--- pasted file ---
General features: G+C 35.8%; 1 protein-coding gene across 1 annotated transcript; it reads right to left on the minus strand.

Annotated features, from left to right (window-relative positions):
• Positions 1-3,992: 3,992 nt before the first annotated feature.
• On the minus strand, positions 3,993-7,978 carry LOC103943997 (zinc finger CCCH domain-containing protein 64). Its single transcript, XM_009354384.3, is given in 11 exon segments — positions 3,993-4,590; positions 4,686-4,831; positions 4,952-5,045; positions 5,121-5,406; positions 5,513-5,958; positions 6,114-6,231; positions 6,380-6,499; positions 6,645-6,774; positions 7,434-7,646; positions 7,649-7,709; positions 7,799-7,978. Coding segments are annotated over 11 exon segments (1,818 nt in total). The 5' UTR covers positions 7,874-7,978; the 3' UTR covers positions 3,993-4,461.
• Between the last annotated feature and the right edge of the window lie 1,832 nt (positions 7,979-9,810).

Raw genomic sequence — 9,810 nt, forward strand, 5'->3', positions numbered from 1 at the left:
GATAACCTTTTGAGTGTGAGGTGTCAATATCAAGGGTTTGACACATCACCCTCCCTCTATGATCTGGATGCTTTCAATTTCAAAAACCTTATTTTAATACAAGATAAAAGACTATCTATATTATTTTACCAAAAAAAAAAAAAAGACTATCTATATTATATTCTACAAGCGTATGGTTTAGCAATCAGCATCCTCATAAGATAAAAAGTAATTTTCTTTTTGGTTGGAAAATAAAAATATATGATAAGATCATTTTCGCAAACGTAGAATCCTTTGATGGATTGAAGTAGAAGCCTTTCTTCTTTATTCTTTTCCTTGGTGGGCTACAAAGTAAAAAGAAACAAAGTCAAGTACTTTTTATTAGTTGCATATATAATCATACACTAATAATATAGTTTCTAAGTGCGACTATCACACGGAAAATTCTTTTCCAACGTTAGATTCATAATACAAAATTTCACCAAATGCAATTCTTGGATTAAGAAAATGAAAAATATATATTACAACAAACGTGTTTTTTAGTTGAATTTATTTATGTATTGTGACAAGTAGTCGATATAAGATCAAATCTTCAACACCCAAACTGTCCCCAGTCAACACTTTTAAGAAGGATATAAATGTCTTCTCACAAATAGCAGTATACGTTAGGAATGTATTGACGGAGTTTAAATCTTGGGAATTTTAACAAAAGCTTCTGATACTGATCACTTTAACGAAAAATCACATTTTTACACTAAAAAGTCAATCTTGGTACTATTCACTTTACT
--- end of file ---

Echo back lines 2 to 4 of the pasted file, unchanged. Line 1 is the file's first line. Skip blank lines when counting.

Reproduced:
Annotated features, from left to right (window-relative positions):
• Positions 1-3,992: 3,992 nt before the first annotated feature.
• On the minus strand, positions 3,993-7,978 carry LOC103943997 (zinc finger CCCH domain-containing protein 64). Its single transcript, XM_009354384.3, is given in 11 exon segments — positions 3,993-4,590; positions 4,686-4,831; positions 4,952-5,045; positions 5,121-5,406; positions 5,513-5,958; positions 6,114-6,231; positions 6,380-6,499; positions 6,645-6,774; positions 7,434-7,646; positions 7,649-7,709; positions 7,799-7,978. Coding segments are annotated over 11 exon segments (1,818 nt in total). The 5' UTR covers positions 7,874-7,978; the 3' UTR covers positions 3,993-4,461.